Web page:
Clipped From Redlands Daily Facts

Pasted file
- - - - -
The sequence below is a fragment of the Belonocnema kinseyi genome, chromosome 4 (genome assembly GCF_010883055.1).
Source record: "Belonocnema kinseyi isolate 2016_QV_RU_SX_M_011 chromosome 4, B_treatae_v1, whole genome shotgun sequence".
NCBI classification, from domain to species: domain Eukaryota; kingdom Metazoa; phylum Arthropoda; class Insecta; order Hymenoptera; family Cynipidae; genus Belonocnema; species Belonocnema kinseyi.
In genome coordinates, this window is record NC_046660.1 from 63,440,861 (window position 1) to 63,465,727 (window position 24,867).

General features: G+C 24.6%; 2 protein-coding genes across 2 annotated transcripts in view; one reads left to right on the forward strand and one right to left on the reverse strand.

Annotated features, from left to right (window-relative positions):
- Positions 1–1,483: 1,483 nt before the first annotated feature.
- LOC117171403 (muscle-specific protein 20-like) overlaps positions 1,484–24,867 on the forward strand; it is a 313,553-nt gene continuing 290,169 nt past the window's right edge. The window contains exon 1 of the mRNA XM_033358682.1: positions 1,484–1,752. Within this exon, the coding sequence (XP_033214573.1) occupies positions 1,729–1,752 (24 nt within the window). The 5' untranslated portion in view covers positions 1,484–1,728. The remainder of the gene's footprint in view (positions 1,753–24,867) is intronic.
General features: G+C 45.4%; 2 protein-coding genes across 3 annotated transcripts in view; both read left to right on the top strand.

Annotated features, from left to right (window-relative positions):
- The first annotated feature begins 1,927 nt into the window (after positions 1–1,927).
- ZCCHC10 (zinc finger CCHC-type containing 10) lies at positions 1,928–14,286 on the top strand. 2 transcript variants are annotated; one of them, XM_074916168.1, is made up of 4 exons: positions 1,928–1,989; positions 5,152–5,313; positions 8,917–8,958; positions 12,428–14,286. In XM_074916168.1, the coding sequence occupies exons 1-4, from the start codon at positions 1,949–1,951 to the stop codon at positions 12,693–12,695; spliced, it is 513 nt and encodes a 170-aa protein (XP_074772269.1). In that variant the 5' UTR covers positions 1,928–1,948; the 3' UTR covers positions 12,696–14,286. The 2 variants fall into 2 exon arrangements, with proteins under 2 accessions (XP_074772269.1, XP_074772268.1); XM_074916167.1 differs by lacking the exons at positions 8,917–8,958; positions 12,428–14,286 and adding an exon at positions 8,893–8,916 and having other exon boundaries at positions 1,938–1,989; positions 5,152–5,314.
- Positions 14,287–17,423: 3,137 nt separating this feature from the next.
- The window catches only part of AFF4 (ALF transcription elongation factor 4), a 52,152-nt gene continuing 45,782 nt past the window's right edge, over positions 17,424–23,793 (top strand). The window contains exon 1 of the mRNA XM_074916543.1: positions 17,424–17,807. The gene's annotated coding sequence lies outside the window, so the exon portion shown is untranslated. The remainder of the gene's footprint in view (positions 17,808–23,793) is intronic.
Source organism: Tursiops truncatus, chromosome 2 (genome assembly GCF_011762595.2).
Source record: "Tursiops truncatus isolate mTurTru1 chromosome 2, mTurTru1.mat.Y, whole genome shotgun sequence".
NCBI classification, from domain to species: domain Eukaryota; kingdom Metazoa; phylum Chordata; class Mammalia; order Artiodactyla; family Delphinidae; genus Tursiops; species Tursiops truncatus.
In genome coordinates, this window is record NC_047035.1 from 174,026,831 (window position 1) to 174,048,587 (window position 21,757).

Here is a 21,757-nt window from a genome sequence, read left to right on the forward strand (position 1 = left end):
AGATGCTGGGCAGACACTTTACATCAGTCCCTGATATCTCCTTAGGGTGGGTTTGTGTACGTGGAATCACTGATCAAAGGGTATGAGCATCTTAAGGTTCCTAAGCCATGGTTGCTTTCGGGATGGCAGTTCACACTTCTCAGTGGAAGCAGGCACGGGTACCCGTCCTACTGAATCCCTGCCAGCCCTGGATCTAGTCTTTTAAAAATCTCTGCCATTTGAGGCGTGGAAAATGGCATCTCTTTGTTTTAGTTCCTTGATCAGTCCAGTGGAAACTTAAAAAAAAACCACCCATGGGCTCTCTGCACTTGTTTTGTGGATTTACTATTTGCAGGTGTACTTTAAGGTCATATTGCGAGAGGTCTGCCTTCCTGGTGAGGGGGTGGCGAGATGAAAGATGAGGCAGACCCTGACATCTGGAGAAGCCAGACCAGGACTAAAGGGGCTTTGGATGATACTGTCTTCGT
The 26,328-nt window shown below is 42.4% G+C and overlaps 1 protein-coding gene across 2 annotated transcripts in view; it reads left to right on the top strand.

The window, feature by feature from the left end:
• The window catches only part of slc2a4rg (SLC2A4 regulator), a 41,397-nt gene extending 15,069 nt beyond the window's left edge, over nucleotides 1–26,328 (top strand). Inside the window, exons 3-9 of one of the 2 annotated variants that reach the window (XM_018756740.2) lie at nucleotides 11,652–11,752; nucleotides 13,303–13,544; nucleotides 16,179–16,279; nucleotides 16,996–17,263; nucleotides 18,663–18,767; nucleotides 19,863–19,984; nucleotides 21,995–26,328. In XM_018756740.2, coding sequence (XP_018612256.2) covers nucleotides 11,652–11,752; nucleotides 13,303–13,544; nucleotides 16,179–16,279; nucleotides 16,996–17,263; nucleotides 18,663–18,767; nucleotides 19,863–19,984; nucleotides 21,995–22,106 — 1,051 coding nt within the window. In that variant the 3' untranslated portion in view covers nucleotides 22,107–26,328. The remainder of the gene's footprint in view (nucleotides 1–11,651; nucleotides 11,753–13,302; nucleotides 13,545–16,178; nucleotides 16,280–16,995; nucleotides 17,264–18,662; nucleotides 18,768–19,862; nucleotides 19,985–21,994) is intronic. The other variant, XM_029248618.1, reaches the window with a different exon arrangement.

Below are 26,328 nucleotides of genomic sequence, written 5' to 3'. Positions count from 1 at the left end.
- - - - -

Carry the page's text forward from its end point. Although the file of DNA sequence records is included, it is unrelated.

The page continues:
Giant 240-foot ''eye'' being studied in^^^l^^ A giant 240 foot eye that could peer into the depths of outer space to keep tag on United States lunar spacecraft is being studied for Goldstone tracking station, about 30 miles north of Barstow, near Fort Irwin. By next July, the Blaw Knox Company of Pittsburglii Pa., expects expects to complete a second phase feasibility study concerning 24 0 foot diameter space tracking an tenna. The National Aeronautics and Space Administration awarded a $250,000 contract to Blaw Knox for the study. The planning schedule calls for the 240 foot antenna to] be operational at Goldstone by January 1, 1965. Installation of the giant antenna would be another first for Goldstone, Goldstone, an isolated desert installation installation nestled against .a low mountain mountain range 13-miles west of Fort Irwin. Except for the tremendous antenna tower in front, the installation installation resembles a Las Vegas hotel when viewed from a distance. Goldstone was the first tracking station in the United States lo get a solid fix on the famous Echo I satellite which still orbits the earth. . Goldstone is one of three Deep Space Instrumentation Facilities, (DSIF) operated for the NASA by the California Institute of Technology Technology Jet Propulsion Laboratory. The three tracking stations are j located approximately 120 degrees ' apart around the world in order to insure that one of the stations is always in position to maintain radio radio contact with a spacecraft. At present Goldstone is equipped with two space tracking antennas each 85 feet in diameter. Stations in Woomera, Australia, and near Johannesburg, SoUth Africa each have one 85 foot antenna. While the existing antennas are useful for a variety of space experiments, experiments, the larger antennas will permit trackingr "over much greater greater distances, DrlEberhardt Rechtin, Rechtin, director of DSIF, explained. In addition, he said;:Jhe present DSIF stations are heavily overloaded overloaded by the requir^iments of the lunar program. Thus, when it became clear that new antennas would have to be added to the DSIF, initial feasibility feasibility studies showed that an increase increase of three times in the size of the 85 foot antennas would probably probably improve communications by a factor of ten at a cost competitive competitive with alternate solutions involving involving spacecraft components. "Although an improvement in communications by a factor oi ten would be useful in deep spac* exploration at any time," Dr. Rechtin said, "this improvement becomes a virtual requirement with the commg of the Saturn class launch vehicles. "These vehicles are capable of launching spacecraft which can perform missions that were not possible before. Typical of these new missions are lunar roving vehicles, vehicles, photographic lunar and planetary probes and advanced programs associated with manned flight to the moon."